McShane, second in low hurdles: Dyer second in the pole
vaultg Anderson first in
broad jump. Thorstenson and Dyer tied for the high jump. Davis Won second in
javelin, second in mile relay, third in 440 relay.
T. D. H. S. qualified four men for the state meet at Morgantown. McDonald,
Dyer, Anderson, and Thorstenson. McDonald ran nfth in the mile. Anderson was
placed five in broad jump, breaking Triadelphia's record.
WHEELING 3821 T. D. H. S. 26 LINSLY 22M
BELLAIRE 16M CENTRAL 102 ST. CLAIRSVILLE 5
MOUNDSVILLE 20M MARTINS FEERRY 332,
Again Triadelphia came in second, due to the splitting of points. McDonald took
the mile in a great race with Chambers of Linsly in the fash
time of 4:54 275 minutes.
The big feature of this meet was the medley relay. Triadelphia centered hr attention
on this race. Ebeling, Powell, Anderson ran in the order named and McDonald hn-
ishd the mile running neck and neck with Chambers, but outsprinted him just at the
finish. Other features were: Ebeling, second in high hurdlesg Anderson first in broad
jump. Dyer cleared up the pole vault for a new school record of 10 feet 9 inches.
T. D. H. S. TRACK RECORDS
Event Recond Holder
100 yrd dash 10 3710 sec. Hart
220 yd. dash 24 seconds J, Ebeling
440 yd. dash 53 375 sec. Stewart
880 yd. dash 2:05 Mahoney
1 mile run 4:41 Mahoney
120 yd. H. H 17 sec. I. Ebeling
120 yd. H. H 17 sec. Ed. Ebeling
220 yd. LL 27 sec. Ulrich
Broadjump 20 ft. 75 in. Anderson
Highjump 5 ft. 6 in. Dyer
Shot put 36 ft. 6 in. Bell
Pole Vault 10 ft. 9 in. Dyer
Discus 99 ft. 9 in. Wallace
Hammer 114 ft. Wallace
Javelin 163 ft. 6 in. Vacheresse
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Coach Charles Petty will have charge
oi the track team this year. Mr. Petty
comes here vvell recommended from the
University of Illinois and We Wish him
luck in his first year at Triadelphia. This
volume goes to press before the track
team competes with the other schools
thus it becomes necessary to summarize
last year's records.
Several spring sports will be inaugur-
ated this year. Mr. Christie will coach
baseball, Mr. Frum will have charge of ,
spring footballg Mr. Haught will coach
tennis, Mr. Rollins wrestling, and Mr.
Wfalker, boxing. The number of varied
sports will give all the boys a chance to
be out for something.
Harold Kimmins acted as student man-
ager this year. The players liked him because he had their interests
and comforts at heart. The visiting teams liked him because of his
friendly co-operation. The school liked him because he was-Filbert.
Triadelphia in 1928 again entered the Ohio Valley Scholastic
League, competing with the various local nines. A goodly number
of games was won. Brennan, catcher, Yocke, pitcherg Speiser, first
base, Bartley, second base, Beecroft, third baseg Sonderman, short
stopg McShane, right held, Robinson, center Held, Hawkins, left field,
composed the first team.
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BERNARD COHEN JOHN KRAMER
NVhen spirit runs low and cliscouragement threatens, who is it Who tire-
lessly is goading us on? Our cheerleaders! Vlfinning or losing, that spirit
is never lacking. Pep is contagious, and We thrill to the sound of our own
hoarse voices raised in unison to help the team play the game.
VVe are proud of our cheer leaders as of our team, and not for naught.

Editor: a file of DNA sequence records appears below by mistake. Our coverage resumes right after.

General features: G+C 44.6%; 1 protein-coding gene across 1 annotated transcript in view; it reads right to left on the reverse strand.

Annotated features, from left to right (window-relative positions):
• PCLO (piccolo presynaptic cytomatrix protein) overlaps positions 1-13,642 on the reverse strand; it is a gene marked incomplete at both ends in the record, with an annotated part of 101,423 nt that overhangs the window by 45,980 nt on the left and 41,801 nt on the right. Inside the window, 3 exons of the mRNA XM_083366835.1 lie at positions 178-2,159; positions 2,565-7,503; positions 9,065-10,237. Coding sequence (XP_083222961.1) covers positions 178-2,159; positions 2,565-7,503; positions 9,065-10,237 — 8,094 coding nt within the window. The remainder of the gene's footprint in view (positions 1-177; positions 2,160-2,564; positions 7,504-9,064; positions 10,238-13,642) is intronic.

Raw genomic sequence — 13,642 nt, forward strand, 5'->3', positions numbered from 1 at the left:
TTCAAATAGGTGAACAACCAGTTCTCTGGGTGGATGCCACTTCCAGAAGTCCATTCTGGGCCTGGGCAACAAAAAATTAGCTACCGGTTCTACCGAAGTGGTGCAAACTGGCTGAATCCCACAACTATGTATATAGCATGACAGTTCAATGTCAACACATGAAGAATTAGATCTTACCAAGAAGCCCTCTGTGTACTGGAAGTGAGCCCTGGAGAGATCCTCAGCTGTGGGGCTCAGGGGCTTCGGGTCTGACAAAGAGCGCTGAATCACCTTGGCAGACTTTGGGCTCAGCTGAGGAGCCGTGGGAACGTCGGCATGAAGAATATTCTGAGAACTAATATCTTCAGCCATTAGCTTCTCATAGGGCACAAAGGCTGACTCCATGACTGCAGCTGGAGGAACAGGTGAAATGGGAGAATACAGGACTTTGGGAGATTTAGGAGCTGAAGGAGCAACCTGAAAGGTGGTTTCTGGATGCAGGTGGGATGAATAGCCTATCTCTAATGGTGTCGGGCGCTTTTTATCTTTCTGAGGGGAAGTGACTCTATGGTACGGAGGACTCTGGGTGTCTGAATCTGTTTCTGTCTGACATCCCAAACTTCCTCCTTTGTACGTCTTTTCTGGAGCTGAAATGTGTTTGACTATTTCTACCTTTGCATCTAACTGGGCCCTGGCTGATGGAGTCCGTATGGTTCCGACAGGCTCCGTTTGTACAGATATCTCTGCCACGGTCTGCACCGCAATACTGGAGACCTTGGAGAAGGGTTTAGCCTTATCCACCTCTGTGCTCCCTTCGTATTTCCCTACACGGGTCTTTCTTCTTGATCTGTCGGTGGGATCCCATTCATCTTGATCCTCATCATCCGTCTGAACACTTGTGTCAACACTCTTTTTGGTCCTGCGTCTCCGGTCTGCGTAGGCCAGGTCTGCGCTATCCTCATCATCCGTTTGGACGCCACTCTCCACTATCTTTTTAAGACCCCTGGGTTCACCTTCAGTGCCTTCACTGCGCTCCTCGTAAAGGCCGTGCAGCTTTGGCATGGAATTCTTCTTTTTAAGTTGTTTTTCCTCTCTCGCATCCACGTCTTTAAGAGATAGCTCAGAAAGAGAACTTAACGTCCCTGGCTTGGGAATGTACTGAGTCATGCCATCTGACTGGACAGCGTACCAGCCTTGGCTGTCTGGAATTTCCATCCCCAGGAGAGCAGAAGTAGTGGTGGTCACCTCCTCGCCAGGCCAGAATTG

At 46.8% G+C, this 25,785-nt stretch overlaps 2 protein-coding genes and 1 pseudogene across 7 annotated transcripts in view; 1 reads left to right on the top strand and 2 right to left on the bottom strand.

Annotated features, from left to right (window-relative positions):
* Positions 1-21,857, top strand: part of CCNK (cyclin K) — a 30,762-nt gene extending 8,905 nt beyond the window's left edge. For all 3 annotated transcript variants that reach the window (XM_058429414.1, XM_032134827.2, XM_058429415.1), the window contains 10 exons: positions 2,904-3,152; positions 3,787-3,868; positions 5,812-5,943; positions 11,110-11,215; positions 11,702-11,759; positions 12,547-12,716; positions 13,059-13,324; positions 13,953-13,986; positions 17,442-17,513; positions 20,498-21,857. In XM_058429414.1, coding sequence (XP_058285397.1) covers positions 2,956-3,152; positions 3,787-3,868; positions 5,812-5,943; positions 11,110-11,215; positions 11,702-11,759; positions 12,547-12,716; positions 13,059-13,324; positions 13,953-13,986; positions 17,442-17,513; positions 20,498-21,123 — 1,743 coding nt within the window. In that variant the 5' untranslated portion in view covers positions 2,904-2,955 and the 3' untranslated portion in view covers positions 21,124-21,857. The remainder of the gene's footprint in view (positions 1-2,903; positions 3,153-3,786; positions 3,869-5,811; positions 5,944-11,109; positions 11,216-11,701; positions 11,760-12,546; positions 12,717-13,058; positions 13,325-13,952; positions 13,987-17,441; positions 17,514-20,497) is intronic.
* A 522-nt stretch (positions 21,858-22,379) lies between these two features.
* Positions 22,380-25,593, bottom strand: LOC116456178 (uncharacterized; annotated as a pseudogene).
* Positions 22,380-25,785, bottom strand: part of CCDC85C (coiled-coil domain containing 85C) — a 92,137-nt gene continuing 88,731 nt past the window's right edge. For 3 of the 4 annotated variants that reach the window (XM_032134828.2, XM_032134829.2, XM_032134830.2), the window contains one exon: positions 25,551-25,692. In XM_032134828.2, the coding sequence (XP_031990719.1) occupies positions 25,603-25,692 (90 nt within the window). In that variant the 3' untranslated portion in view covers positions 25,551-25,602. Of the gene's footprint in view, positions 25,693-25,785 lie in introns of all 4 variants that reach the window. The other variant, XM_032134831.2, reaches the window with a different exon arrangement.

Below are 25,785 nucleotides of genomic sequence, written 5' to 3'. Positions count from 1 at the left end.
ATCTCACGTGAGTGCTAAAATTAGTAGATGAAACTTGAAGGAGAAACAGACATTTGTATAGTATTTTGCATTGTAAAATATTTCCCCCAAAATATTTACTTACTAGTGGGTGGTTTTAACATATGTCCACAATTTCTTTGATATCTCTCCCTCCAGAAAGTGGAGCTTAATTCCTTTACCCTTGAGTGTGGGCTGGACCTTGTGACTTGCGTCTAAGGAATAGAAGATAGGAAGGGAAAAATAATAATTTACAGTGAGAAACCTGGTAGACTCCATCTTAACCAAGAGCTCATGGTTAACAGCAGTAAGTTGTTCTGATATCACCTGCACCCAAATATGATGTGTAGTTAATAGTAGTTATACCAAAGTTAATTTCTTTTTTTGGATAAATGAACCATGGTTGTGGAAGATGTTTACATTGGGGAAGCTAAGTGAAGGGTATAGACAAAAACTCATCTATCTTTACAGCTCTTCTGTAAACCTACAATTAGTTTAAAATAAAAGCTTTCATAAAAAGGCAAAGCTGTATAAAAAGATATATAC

john Kramer was elected all-tournament cheerleader. This individual achieve-
ment reflects our school spirit, without which school athletics become a farce.
john, we are proud of you!
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Hiking has never had as many enthusiasts as other sports. However,
sex eral hikes were taken last year. In the various gym classes, short hikes
have been taken to places surrounding the school. In the spring, hikes were
planned to cover Oglebay Park.
In the spring of 1928 an inter-class swimming meet was held at the Y.
XI C. A. The Freshmen class won. Practices were held and a team was
picked to meet VVheeling's team at Ritchie school. Som-e very interesting
races were sponsored as well as a diving contest. Triadelphia Won 29-26. It
ls planned to make swimming meets an annual event.
To the enjoyment of a number of girls, riding was started by Miss Rob-
inson in November. Mr. Bonifess has very kindly given the school special
rates for riding and for lessons. On Saturday morning the riders and pupils
have a grand time galloping or Walking over Oglebay Park and the surround-
ing countrysides, on five horses. A saddle club is being planned. Many more
are anxious to try their hand at the sport.
Hockey was given especial attention last fall by the girls of the school.
buccessful practices being held, Miss Robinson spoke to Miss Steinbecker,
Wheeling's coach, about having a field hockey game between the Wheeling
ind Triadelphia girls. The event Was held Thursday, October 25, at the
Ivventy-sixth street playground. Triadelphia played vvellrin the first half,
scoring 2-0, but lost out in the last. The hnal score was 4-2 favor Vlfheeling.
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The Masq uers
President ---- Jean Drinkard
Secretary - - jane Devenney
'Treasurer - - Kathryn jackson
Director - - - Miss Effie Anderson
The Masquers is a dramatic organization which gives modern plays for
the student body and public. This year many entertaining plays have been
given in chapel by the members of this club which were thoroughly enjoyed.
The club is of unusual worth because it develops ability, poise and confidence
upon the stage and, quoting from Shakespeare, "All the worldys a stage and